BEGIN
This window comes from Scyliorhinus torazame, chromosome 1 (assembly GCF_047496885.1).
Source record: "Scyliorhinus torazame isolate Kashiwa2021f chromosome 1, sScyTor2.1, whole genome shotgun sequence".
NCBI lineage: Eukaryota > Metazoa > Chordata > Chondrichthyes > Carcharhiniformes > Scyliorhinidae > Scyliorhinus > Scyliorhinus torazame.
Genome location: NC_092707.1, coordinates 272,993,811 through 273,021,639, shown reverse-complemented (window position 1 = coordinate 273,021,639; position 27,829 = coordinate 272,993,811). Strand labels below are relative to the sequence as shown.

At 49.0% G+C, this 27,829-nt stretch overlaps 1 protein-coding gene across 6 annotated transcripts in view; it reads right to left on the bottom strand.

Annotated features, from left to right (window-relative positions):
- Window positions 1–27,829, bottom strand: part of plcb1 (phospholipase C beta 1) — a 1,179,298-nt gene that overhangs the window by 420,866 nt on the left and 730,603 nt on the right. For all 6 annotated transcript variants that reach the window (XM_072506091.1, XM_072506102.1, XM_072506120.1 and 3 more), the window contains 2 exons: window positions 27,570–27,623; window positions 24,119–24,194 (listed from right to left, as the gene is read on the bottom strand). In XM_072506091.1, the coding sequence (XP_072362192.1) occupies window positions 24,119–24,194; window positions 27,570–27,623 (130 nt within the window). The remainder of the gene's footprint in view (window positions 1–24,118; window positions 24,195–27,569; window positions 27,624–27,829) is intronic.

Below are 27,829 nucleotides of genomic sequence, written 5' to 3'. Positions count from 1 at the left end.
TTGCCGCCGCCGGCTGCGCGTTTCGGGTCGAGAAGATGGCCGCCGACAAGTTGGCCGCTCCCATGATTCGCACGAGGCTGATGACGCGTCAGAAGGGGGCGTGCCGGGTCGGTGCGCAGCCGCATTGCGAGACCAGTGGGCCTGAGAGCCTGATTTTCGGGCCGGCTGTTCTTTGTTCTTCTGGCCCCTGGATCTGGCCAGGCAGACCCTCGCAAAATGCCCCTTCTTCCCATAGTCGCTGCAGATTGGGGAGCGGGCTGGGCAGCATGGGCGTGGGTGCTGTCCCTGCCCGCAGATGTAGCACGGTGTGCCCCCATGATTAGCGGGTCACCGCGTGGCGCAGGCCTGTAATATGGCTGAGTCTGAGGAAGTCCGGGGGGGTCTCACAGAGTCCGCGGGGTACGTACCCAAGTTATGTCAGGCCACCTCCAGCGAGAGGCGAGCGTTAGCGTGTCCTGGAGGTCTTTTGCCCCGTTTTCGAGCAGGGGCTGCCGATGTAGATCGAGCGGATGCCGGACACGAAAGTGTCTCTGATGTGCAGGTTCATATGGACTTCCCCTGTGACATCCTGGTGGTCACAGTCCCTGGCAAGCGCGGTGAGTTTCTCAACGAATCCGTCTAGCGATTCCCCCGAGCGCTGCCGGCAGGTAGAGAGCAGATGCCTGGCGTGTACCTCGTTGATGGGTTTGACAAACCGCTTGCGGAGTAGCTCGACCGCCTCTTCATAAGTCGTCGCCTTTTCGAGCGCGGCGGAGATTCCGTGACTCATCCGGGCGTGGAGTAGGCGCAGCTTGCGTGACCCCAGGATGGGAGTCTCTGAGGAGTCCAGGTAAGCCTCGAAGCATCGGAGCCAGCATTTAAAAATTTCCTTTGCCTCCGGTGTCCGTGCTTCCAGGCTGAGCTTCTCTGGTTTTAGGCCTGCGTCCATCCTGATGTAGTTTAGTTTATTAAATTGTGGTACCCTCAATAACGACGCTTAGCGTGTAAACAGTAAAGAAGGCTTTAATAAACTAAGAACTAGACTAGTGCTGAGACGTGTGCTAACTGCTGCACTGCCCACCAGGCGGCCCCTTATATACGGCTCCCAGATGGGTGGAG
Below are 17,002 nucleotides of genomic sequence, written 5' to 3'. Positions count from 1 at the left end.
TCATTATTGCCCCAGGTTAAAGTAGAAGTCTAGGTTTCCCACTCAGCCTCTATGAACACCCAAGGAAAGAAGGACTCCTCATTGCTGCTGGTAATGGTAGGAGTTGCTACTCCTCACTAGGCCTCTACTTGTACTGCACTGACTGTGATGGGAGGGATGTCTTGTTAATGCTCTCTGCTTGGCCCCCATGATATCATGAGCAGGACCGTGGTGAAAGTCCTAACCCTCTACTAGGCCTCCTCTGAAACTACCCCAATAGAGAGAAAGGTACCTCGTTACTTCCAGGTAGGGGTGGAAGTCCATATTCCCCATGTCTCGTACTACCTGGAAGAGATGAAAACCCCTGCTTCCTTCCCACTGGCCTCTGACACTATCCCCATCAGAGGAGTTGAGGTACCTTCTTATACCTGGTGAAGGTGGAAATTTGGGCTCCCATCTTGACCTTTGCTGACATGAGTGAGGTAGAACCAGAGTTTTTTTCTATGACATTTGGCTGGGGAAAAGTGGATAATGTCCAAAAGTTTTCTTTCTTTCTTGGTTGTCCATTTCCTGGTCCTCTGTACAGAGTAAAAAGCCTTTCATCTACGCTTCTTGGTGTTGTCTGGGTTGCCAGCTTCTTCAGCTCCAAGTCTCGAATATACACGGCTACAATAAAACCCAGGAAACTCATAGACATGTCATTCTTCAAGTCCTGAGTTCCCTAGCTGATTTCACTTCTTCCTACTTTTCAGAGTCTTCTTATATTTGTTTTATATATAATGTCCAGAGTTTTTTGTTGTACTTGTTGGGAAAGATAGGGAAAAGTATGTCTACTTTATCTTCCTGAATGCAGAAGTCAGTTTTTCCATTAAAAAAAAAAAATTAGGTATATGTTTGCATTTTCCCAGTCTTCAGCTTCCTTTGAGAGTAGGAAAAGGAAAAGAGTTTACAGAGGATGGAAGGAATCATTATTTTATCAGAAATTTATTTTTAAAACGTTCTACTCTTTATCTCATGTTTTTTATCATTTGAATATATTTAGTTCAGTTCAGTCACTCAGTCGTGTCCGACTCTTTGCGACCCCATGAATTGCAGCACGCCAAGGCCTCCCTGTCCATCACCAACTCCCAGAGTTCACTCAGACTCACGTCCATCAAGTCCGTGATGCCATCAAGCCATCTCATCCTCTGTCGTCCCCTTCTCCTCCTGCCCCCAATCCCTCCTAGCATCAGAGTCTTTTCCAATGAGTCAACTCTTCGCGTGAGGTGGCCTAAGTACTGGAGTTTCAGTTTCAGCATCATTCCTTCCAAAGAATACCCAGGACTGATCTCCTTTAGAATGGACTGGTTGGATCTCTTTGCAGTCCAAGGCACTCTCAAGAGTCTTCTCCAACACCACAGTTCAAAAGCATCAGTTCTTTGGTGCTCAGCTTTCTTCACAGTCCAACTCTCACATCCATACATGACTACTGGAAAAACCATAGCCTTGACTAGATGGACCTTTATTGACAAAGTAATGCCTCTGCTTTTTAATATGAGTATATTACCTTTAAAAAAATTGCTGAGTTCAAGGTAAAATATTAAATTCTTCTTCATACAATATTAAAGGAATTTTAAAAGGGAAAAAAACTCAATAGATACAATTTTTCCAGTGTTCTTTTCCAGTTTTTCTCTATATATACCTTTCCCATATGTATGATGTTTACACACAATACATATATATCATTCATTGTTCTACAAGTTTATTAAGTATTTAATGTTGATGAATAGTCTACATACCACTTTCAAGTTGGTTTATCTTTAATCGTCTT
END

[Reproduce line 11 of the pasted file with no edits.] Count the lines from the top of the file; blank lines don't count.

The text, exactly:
TCATTATTGCCCCAGGTTAAAGTAGAAGTCTAGGTTTCCCACTCAGCCTCTATGAACACCCAAGGAAAGAAGGACTCCTCATTGCTGCTGGTAATGGTAGGAGTTGCTACTCCTCACTAGGCCTCTACTTGTACTGCACTGACTGTGATGGGAGGGATGTCTTGTTAATGCTCTCTGCTTGGCCCCCATGATATCATGAGCAGGACCGTGGTGAAAGTCCTAACCCTCTACTAGGCCTCCTCTGAAACTACCCCAATAGAGAGAAAGGTACCTCGTTACTTCCAGGTAGGGGTGGAAGTCCATATTCCCCATGTCTCGTACTACCTGGAAGAGATGAAAACCCCTGCTTCCTTCCCACTGGCCTCTGACACTATCCCCATCAGAGGAGTTGAGGTACCTTCTTATACCTGGTGAAGGTGGAAATTTGGGCTCCCATCTTGACCTTTGCTGACATGAGTGAGGTAGAACCAGAGTTTTTTTCTATGACATTTGGCTGGGGAAAAGTGGATAATGTCCAAAAGTTTTCTTTCTTTCTTGGTTGTCCATTTCCTGGTCCTCTGTACAGAGTAAAAAGCCTTTCATCTACGCTTCTTGGTGTTGTCTGGGTTGCCAGCTTCTTCAGCTCCAAGTCTCGAATATACACGGCTACAATAAAACCCAGGAAACTCATAGACATGTCATTCTTCAAGTCCTGAGTTCCCTAGCTGATTTCACTTCTTCCTACTTTTCAGAGTCTTCTTATATTTGTTTTATATATAATGTCCAGAGTTTTTTGTTGTACTTGTTGGGAAAGATAGGGAAAAGTATGTCTACTTTATCTTCCTGAATGCAGAAGTCAGTTTTTCCATTAAAAAAAAAAAATTAGGTATATGTTTGCATTTTCCCAGTCTTCAGCTTCCTTTGAGAGTAGGAAAAGGAAAAGAGTTTACAGAGGATGGAAGGAATCATTATTTTATCAGAAATTTATTTTTAAAACGTTCTACTCTTTATCTCATGTTTTTTATCATTTGAATATATTTAGTTCAGTTCAGTCACTCAGTCGTGTCCGACTCTTTGCGACCCCATGAATTGCAGCACGCCAAGGCCTCCCTGTCCATCACCAACTCCCAGAGTTCACTCAGACTCACGTCCATCAAGTCCGTGATGCCATCAAGCCATCTCATCCTCTGTCGTCCCCTTCTCCTCCTGCCCCCAATCCCTCCTAGCATCAGAGTCTTTTCCAATGAGTCAACTCTTCGCGTGAGGTGGCCTAAGTACTGGAGTTTCAGTTTCAGCATCATTCCTTCCAAAGAATACCCAGGACTGATCTCCTTTAGAATGGACTGGTTGGATCTCTTTGCAGTCCAAGGCACTCTCAAGAGTCTTCTCCAACACCACAGTTCAAAAGCATCAGTTCTTTGGTGCTCAGCTTTCTTCACAGTCCAACTCTCACATCCATACATGACTACTGGAAAAACCATAGCCTTGACTAGATGGACCTTTATTGACAAAGTAATGCCTCTGCTTTTTAATATGAGTATATTACCTTTAAAAAAATTGCTGAGTTCAAGGTAAAATATTAAATTCTTCTTCATACAATATTAAAGGAATTTTAAAAGGGAAAAAAACTCAATAGATACAATTTTTCCAGTGTTCTTTTCCAGTTTTTCTCTATATATACCTTTCCCATATGTATGATGTTTACACACAATACATATATATCATTCATTGTTCTACAAGTTTATTAAGTATTTAATGTTGATGAATAGTCTACATACCACTTTCAAGTTGGTTTATCTTTAATCGTCTT